|ESPN.com: NHL Playoffs 2010||[Print without images]|
CHICAGO -- A reporter asked Brian Boucher after Saturday morning's pregame skate whether he was starting in Game 1 of the Stanley Cup finals.
It seemed like a stupid question at the time given Michael Leighton's stellar Eastern Conference finals.
It was not such a stupid question when applied after Game 1.
|Brian Boucher allowed one goal after replacing starter Michael Leighton in the second period.|
Peter Laviolette faces the biggest decision of his short tenure as coach of the Philadelphia Flyers for Monday's Game 2: Does he go back to Leighton or start first-round hero Boucher?
"I don't know what they're thinking, but I would definitely want to be back in," Leighton said Saturday night after a nightmarish Stanley Cup finals debut.
After Leighton was pulled in the second period after giving up five goals on 20 shots, Boucher stopped 11 of 12, although he gave up the game-winner to Tomas Kopecky 8:25 into the third after the Blackhawks winger beat him with a nifty deke.
So, Coach: Boucher or Leighton? We suspect he'll go back to Leighton. But it's not your normal decision. Usually you allow the player who got you to the dance to redeem himself. But in this case, Boucher and Leighton have had important roles in helping the Flyers get to the Cup finals. Not that Laviolette hasn't been here before. Cam Ward and Martin Gerber started games for him during the 2006 Stanley Cup championship for his former team in Carolina.
Still, what now? Laviolette refused to throw Leighton under the bus Saturday night.
"Everybody has got to be better," Laviolette said. "We win as a team and we lose as a team. Tonight, we lost as a team. We have to be better if we're going to win as a team."
That's coach lingo for "it's none of your damn business who I'm starting in goal Monday night."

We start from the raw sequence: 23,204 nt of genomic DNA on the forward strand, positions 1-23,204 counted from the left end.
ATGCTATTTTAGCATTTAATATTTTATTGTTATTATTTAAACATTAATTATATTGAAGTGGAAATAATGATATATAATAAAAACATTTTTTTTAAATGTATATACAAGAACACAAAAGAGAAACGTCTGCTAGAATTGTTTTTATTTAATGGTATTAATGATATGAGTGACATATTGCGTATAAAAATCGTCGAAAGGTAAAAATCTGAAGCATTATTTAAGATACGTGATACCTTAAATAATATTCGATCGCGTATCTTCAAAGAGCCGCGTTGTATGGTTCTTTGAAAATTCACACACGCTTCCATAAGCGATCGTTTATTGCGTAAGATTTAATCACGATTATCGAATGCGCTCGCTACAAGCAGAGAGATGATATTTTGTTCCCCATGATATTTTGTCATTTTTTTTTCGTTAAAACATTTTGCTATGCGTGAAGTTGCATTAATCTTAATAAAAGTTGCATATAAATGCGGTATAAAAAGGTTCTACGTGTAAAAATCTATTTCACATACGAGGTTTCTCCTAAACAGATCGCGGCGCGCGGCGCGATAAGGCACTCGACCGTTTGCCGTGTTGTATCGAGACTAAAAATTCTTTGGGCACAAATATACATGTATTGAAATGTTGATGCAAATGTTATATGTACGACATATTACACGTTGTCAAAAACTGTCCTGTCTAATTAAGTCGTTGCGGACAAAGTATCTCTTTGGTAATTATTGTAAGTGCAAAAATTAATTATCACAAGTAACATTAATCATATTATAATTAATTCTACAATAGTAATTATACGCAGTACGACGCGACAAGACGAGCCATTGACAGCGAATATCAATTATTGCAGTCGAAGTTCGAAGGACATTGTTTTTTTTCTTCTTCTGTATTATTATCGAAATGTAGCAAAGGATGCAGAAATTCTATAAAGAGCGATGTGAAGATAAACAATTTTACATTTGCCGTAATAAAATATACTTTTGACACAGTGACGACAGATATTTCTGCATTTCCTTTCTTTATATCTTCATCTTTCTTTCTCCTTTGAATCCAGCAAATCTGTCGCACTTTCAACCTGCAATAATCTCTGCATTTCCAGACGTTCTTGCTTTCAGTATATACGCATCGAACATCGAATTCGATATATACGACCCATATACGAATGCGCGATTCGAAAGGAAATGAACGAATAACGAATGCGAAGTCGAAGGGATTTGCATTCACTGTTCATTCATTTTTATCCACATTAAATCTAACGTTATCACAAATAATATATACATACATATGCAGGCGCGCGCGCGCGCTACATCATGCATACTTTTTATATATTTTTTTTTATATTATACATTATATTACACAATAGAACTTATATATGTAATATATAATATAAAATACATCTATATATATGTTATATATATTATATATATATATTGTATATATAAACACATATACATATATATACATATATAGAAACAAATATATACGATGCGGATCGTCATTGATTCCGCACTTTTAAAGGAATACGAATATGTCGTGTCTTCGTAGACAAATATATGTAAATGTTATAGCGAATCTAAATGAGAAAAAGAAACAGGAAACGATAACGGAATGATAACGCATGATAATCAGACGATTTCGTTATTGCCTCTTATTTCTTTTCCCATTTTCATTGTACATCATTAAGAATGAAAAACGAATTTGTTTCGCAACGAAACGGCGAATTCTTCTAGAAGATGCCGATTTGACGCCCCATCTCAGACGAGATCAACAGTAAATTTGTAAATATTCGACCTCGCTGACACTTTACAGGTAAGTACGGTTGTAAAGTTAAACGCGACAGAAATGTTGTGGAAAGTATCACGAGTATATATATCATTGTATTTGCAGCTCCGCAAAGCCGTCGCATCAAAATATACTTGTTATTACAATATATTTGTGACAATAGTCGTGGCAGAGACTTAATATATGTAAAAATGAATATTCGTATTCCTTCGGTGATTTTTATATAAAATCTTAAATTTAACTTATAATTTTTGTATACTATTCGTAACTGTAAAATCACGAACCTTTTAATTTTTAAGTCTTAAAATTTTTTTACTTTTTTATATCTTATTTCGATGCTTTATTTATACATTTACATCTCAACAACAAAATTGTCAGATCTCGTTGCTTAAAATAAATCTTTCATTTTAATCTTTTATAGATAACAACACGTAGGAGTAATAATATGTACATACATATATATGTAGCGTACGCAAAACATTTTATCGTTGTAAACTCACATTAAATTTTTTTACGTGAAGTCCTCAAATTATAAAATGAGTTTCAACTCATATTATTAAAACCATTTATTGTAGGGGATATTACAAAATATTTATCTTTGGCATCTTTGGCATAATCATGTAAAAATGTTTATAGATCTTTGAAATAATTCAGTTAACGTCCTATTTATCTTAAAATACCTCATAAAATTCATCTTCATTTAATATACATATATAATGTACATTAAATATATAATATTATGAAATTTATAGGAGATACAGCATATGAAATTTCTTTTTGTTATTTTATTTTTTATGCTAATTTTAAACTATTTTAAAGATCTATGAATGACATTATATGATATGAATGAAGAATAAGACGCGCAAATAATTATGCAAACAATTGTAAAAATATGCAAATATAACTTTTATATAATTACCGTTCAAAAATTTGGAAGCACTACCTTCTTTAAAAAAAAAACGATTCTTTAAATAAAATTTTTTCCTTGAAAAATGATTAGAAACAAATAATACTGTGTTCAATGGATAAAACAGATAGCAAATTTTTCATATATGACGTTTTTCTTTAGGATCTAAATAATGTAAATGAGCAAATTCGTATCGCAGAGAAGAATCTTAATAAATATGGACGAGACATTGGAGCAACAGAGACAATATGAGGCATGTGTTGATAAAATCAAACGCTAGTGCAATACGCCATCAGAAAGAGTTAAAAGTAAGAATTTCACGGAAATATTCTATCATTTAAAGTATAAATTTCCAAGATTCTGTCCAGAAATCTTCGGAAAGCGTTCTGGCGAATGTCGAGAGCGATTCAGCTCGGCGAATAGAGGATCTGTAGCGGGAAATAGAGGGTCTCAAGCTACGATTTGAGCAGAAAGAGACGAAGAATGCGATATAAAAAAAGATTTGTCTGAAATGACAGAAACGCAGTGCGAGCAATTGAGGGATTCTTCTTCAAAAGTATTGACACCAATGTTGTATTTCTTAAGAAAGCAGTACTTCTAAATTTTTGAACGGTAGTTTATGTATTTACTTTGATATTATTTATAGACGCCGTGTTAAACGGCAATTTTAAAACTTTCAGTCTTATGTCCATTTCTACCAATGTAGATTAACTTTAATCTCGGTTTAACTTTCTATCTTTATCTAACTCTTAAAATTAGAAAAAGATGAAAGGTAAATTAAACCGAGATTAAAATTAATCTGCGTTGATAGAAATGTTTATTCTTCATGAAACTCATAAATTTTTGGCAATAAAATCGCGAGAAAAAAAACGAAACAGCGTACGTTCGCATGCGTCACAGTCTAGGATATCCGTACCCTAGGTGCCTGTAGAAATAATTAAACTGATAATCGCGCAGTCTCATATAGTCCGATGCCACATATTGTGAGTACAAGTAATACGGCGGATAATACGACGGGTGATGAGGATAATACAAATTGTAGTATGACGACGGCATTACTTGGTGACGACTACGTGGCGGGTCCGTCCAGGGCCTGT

Maybe we've spent too much time with the high-flying Blackhawks this spring, but we went on record before the Cup finals as saying we didn't believe a spent Montreal Canadiens team really tested Leighton in the Eastern Conference finals, and the real measure of his wonderful underdog story would be revealed against this high-octane Hawks offense.
It's just one game, and Leighton could well come back with a Game 2 shutout, but know this: this Hawks attack, supported by three potent forward lines, came up two goals short Saturday of matching Montreal's entire offensive output in the five-game East finals. It's a relentless attack that doesn't let you come up for air.
This is the same Hawks team that put a serious dent in the net behind Vancouver's Roberto Luongo and San Jose's Evgeni Nabokov, two veteran netminders with much more polished résumés than the four-time waived Leighton.
"A lot of those goals weren't his fault," said Flyers winger Scott Hartnell, and he's right about that. "They were going right under the bar, one-timers from the slot. We have to do a better job fronting pucks, getting sticks on pucks, not making our goalie make unbelievable saves all the time."
True, Leighton didn't get much help, but he didn't look comfortable from our vantage point. We just didn't have a good feeling about his night after Dave Bolland's wrist shot from the blue line early in the game produced a rebound as juicy as a Billy Goat cheeseburger.
"I'm not totally disappointed with the way I played. I felt all right," said Leighton. "Every time they had a good chance, they scored. These guys make good money to score goals. Sometimes you've got to tip your hat to them."
The yank 35:18 into his first Cup finals will test his newfound confidence, no matter what he says.
"Am I disappointed I got pulled? Of course," said Leighton. "But every time they got a good opportunity, they were scoring goals. I've got to make a few of those saves."
At the other end of the ice, Antti Niemi also allowed five goals, and yet one didn't get the sense he was struggling. The Flyers had a terrific net presence and capitalized on rebounds from in-close. Aside from Blair Betts' second-period wrist shot that beat Niemi from an acute angle, we can't fault the Finnish rookie on any of the four other goals.
More importantly, Niemi once again showed whether he's pitching a shutout or giving up five goals, he doesn't seem to change demeanor in net. It's a trait his teammates have picked up on during these playoffs as they learn more about their rookie goalie, one that allows them to relax in front of him and play their game.
"Antti, he's a level-headed guy," said Hawks winger Kris Versteeg, who had a goal and an assist. "We've always been confident in him. He doesn't get rattled very much. That shows a really mentally strong kid on his part to be beaten five times and then really hold the fort down in the third period and not let it get to him."
Maybe Niemi was channeling Grant Fuhr of the '80 Oilers. Let in five goals? No problem. Just don't let in the next one. Niemi's been real good at that in these playoffs, and now he's three wins away from a Stanley Cup because of it.
Pierre LeBrun covers the NHL for ESPN.com.